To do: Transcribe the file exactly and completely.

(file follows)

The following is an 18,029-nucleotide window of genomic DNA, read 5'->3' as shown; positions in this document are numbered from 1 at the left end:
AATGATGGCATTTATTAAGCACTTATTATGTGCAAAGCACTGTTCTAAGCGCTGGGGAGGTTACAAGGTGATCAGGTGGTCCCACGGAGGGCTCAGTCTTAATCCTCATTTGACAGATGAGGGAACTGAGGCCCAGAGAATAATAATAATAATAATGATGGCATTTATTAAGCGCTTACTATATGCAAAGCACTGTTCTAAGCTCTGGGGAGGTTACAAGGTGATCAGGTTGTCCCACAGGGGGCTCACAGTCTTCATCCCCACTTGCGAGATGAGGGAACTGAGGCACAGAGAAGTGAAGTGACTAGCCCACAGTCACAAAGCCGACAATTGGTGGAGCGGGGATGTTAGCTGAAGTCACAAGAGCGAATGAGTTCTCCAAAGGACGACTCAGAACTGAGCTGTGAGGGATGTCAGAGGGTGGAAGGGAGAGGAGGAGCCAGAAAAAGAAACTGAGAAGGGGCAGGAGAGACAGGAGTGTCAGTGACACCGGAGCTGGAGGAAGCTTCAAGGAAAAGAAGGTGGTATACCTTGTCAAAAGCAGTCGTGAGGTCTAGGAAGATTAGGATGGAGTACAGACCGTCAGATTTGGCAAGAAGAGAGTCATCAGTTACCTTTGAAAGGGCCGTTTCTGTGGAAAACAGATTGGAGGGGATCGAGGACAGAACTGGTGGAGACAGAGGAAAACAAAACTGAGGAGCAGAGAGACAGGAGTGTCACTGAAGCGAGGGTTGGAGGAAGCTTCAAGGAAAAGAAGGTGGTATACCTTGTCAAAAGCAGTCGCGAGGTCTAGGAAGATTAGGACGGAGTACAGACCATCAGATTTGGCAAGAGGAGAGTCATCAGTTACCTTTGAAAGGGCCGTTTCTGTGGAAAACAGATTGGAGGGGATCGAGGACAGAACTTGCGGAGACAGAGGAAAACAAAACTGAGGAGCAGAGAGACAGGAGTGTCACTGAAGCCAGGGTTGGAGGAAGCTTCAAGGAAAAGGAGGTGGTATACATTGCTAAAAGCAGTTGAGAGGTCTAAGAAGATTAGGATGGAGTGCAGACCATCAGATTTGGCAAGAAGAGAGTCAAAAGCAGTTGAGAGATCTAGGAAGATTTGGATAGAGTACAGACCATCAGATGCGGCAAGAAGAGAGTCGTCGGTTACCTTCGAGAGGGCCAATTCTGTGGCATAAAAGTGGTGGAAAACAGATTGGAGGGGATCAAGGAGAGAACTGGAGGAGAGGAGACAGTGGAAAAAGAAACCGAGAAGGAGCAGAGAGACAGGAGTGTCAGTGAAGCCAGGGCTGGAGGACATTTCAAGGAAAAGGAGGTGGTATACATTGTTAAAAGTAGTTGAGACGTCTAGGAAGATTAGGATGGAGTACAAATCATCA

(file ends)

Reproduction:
The following is an 18,029-nucleotide window of genomic DNA, read 5'->3' as shown; positions in this document are numbered from 1 at the left end:
AATGATGGCATTTATTAAGCACTTATTATGTGCAAAGCACTGTTCTAAGCGCTGGGGAGGTTACAAGGTGATCAGGTGGTCCCACGGAGGGCTCAGTCTTAATCCTCATTTGACAGATGAGGGAACTGAGGCCCAGAGAATAATAATAATAATAATGATGGCATTTATTAAGCGCTTACTATATGCAAAGCACTGTTCTAAGCTCTGGGGAGGTTACAAGGTGATCAGGTTGTCCCACAGGGGGCTCACAGTCTTCATCCCCACTTGCGAGATGAGGGAACTGAGGCACAGAGAAGTGAAGTGACTAGCCCACAGTCACAAAGCCGACAATTGGTGGAGCGGGGATGTTAGCTGAAGTCACAAGAGCGAATGAGTTCTCCAAAGGACGACTCAGAACTGAGCTGTGAGGGATGTCAGAGGGTGGAAGGGAGAGGAGGAGCCAGAAAAAGAAACTGAGAAGGGGCAGGAGAGACAGGAGTGTCAGTGACACCGGAGCTGGAGGAAGCTTCAAGGAAAAGAAGGTGGTATACCTTGTCAAAAGCAGTCGTGAGGTCTAGGAAGATTAGGATGGAGTACAGACCGTCAGATTTGGCAAGAAGAGAGTCATCAGTTACCTTTGAAAGGGCCGTTTCTGTGGAAAACAGATTGGAGGGGATCGAGGACAGAACTGGTGGAGACAGAGGAAAACAAAACTGAGGAGCAGAGAGACAGGAGTGTCACTGAAGCGAGGGTTGGAGGAAGCTTCAAGGAAAAGAAGGTGGTATACCTTGTCAAAAGCAGTCGCGAGGTCTAGGAAGATTAGGACGGAGTACAGACCATCAGATTTGGCAAGAGGAGAGTCATCAGTTACCTTTGAAAGGGCCGTTTCTGTGGAAAACAGATTGGAGGGGATCGAGGACAGAACTTGCGGAGACAGAGGAAAACAAAACTGAGGAGCAGAGAGACAGGAGTGTCACTGAAGCCAGGGTTGGAGGAAGCTTCAAGGAAAAGGAGGTGGTATACATTGCTAAAAGCAGTTGAGAGGTCTAAGAAGATTAGGATGGAGTGCAGACCATCAGATTTGGCAAGAAGAGAGTCAAAAGCAGTTGAGAGATCTAGGAAGATTTGGATAGAGTACAGACCATCAGATGCGGCAAGAAGAGAGTCGTCGGTTACCTTCGAGAGGGCCAATTCTGTGGCATAAAAGTGGTGGAAAACAGATTGGAGGGGATCAAGGAGAGAACTGGAGGAGAGGAGACAGTGGAAAAAGAAACCGAGAAGGAGCAGAGAGACAGGAGTGTCAGTGAAGCCAGGGCTGGAGGACATTTCAAGGAAAAGGAGGTGGTATACATTGTTAAAAGTAGTTGAGACGTCTAGGAAGATTAGGATGGAGTACAAATCATCA